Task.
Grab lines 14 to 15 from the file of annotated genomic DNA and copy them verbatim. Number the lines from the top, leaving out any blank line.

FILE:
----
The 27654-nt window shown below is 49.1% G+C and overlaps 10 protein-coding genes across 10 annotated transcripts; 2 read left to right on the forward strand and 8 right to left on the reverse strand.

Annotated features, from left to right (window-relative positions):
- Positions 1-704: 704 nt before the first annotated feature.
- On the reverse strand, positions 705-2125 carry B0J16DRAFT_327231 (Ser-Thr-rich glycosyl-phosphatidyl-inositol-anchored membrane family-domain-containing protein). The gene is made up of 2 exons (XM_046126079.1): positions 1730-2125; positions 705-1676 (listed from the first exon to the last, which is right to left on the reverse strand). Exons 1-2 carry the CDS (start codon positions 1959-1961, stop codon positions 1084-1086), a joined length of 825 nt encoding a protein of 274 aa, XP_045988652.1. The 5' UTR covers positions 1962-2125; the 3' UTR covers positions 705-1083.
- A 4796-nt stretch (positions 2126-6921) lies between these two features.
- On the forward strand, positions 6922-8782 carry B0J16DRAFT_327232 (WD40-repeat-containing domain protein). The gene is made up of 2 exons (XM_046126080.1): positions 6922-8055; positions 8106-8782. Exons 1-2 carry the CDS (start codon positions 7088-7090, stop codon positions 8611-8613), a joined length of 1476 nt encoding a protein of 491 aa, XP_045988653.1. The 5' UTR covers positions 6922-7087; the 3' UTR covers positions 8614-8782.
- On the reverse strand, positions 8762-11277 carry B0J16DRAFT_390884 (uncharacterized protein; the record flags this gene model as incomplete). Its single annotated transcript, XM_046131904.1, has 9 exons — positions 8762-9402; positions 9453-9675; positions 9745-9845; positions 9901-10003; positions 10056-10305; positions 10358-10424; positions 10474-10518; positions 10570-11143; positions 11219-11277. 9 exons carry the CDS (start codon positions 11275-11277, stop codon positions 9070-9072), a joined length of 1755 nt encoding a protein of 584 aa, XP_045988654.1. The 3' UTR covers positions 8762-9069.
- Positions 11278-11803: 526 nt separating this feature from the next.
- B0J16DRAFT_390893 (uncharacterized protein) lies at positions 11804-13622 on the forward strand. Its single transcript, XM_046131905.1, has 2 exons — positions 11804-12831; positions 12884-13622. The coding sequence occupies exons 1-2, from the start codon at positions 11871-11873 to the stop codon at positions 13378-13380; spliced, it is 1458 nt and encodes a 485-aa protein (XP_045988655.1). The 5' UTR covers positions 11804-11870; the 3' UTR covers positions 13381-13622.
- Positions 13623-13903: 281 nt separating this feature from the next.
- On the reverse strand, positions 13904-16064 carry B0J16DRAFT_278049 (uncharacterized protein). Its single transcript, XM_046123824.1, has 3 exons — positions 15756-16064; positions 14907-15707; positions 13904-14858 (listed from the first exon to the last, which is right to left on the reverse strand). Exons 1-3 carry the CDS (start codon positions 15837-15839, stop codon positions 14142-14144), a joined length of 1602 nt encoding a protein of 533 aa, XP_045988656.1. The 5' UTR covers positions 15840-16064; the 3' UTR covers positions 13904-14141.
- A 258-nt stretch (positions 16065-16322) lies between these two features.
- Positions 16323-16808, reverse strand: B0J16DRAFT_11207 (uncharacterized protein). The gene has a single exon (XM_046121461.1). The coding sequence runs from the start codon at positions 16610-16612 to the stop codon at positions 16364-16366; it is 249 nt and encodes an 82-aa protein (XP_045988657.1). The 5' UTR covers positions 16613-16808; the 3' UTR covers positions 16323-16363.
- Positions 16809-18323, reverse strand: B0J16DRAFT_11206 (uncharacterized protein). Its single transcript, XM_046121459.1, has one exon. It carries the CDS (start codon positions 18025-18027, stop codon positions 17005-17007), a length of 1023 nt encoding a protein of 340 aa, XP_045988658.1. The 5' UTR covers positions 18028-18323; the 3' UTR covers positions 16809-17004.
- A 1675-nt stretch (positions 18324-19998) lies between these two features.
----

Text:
- Positions 16809-18323, reverse strand: B0J16DRAFT_11206 (uncharacterized protein). Its single transcript, XM_046121459.1, has one exon. It carries the CDS (start codon positions 18025-18027, stop codon positions 17005-17007), a length of 1023 nt encoding a protein of 340 aa, XP_045988658.1. The 5' UTR covers positions 18028-18323; the 3' UTR covers positions 16809-17004.
- A 1675-nt stretch (positions 18324-19998) lies between these two features.